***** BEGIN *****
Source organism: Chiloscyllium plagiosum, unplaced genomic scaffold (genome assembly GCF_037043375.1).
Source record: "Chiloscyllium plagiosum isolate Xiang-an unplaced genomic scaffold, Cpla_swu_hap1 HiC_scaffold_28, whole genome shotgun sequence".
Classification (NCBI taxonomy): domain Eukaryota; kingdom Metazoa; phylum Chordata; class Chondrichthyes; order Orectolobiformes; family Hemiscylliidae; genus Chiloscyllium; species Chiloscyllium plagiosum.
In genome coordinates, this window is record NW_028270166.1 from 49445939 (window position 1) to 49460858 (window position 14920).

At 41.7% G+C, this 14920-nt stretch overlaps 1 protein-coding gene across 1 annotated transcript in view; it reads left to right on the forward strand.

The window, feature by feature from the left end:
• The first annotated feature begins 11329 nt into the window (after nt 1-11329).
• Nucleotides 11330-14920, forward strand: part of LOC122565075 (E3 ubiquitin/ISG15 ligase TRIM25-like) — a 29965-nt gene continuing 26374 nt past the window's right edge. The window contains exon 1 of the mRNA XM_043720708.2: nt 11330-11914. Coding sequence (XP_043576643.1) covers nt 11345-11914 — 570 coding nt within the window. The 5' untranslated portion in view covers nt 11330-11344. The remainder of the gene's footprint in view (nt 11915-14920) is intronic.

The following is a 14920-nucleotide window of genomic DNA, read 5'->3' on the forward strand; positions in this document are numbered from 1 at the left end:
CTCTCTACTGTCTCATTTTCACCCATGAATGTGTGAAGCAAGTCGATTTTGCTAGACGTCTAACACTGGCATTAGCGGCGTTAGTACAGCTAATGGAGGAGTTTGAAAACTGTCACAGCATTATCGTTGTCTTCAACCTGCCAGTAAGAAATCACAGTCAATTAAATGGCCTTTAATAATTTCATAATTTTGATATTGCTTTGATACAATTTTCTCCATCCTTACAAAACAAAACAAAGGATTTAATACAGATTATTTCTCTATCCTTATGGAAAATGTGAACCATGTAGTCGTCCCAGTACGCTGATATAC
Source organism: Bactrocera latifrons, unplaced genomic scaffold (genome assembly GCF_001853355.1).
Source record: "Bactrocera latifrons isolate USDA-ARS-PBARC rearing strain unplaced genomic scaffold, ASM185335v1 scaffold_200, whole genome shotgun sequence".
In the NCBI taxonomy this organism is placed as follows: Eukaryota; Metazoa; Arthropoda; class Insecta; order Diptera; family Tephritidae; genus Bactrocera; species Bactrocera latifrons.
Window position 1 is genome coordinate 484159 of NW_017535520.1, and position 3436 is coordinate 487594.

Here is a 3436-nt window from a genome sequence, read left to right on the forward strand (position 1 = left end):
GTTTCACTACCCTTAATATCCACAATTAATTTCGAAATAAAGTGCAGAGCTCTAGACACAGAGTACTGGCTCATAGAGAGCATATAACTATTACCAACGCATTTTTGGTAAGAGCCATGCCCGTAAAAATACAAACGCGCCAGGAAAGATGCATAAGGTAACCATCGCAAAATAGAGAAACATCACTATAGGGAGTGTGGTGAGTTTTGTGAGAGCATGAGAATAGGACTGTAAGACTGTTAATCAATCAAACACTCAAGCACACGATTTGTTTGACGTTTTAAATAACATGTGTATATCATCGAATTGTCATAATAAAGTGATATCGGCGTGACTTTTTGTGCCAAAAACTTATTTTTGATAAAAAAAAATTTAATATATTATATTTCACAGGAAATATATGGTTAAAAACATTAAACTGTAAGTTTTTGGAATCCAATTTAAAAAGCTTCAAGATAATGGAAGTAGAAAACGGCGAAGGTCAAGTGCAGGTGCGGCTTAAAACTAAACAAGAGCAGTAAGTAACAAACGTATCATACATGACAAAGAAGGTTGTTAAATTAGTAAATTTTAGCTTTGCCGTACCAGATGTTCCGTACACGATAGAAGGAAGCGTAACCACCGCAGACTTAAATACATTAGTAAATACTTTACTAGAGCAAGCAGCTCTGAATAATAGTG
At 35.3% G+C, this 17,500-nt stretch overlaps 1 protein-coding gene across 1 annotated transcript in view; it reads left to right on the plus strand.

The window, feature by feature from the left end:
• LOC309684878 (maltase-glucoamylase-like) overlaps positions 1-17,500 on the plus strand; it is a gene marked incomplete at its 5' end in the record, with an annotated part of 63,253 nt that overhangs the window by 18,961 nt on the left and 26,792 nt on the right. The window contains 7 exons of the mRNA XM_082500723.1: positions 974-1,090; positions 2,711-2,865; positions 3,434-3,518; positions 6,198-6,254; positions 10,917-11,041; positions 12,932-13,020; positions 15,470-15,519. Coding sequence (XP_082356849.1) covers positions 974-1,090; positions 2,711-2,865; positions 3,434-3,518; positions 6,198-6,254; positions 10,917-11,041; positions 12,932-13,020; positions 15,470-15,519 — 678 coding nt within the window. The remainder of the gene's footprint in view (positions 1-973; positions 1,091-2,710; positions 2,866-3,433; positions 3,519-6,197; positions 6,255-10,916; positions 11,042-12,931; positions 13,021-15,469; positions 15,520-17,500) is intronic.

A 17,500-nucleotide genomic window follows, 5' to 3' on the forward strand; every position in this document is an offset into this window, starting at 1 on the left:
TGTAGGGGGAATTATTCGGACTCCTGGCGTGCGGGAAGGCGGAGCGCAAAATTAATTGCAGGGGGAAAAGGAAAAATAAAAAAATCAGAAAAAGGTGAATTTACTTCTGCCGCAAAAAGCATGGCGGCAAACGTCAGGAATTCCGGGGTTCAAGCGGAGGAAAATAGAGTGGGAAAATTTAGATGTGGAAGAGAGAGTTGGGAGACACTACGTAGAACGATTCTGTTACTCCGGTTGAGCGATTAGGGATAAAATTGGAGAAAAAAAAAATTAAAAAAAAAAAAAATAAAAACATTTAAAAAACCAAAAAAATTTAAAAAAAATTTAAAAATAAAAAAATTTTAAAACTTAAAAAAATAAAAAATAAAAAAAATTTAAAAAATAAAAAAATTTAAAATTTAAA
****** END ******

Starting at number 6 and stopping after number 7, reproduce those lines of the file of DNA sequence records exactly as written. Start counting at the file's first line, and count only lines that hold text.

The window, feature by feature from the left end:
• The first annotated feature begins 11329 nt into the window (after nt 1-11329).